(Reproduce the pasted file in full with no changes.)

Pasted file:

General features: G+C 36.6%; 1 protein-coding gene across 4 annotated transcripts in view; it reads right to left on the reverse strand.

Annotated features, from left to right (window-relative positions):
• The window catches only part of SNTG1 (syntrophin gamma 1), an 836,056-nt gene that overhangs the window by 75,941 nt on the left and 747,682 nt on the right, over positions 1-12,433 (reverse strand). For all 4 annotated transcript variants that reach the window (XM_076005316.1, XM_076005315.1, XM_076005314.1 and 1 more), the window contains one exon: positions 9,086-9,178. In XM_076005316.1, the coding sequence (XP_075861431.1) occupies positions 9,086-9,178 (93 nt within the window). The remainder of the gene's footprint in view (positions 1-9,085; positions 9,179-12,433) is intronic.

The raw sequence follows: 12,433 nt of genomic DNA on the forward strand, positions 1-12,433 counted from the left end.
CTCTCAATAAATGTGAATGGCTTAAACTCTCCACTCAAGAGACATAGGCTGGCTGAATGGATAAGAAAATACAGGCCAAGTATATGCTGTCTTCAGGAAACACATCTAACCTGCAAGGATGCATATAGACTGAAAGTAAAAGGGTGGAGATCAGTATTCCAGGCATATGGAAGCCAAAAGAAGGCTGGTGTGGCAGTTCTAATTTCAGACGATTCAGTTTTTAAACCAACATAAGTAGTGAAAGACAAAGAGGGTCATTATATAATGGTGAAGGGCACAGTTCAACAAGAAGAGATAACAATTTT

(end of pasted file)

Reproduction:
General features: G+C 36.6%; 1 protein-coding gene across 4 annotated transcripts in view; it reads right to left on the reverse strand.

Annotated features, from left to right (window-relative positions):
• The window catches only part of SNTG1 (syntrophin gamma 1), an 836,056-nt gene that overhangs the window by 75,941 nt on the left and 747,682 nt on the right, over positions 1-12,433 (reverse strand). For all 4 annotated transcript variants that reach the window (XM_076005316.1, XM_076005315.1, XM_076005314.1 and 1 more), the window contains one exon: positions 9,086-9,178. In XM_076005316.1, the coding sequence (XP_075861431.1) occupies positions 9,086-9,178 (93 nt within the window). The remainder of the gene's footprint in view (positions 1-9,085; positions 9,179-12,433) is intronic.

The raw sequence follows: 12,433 nt of genomic DNA on the forward strand, positions 1-12,433 counted from the left end.
CTCTCAATAAATGTGAATGGCTTAAACTCTCCACTCAAGAGACATAGGCTGGCTGAATGGATAAGAAAATACAGGCCAAGTATATGCTGTCTTCAGGAAACACATCTAACCTGCAAGGATGCATATAGACTGAAAGTAAAAGGGTGGAGATCAGTATTCCAGGCATATGGAAGCCAAAAGAAGGCTGGTGTGGCAGTTCTAATTTCAGACGATTCAGTTTTTAAACCAACATAAGTAGTGAAAGACAAAGAGGGTCATTATATAATGGTGAAGGGCACAGTTCAACAAGAAGAGATAACAATTTT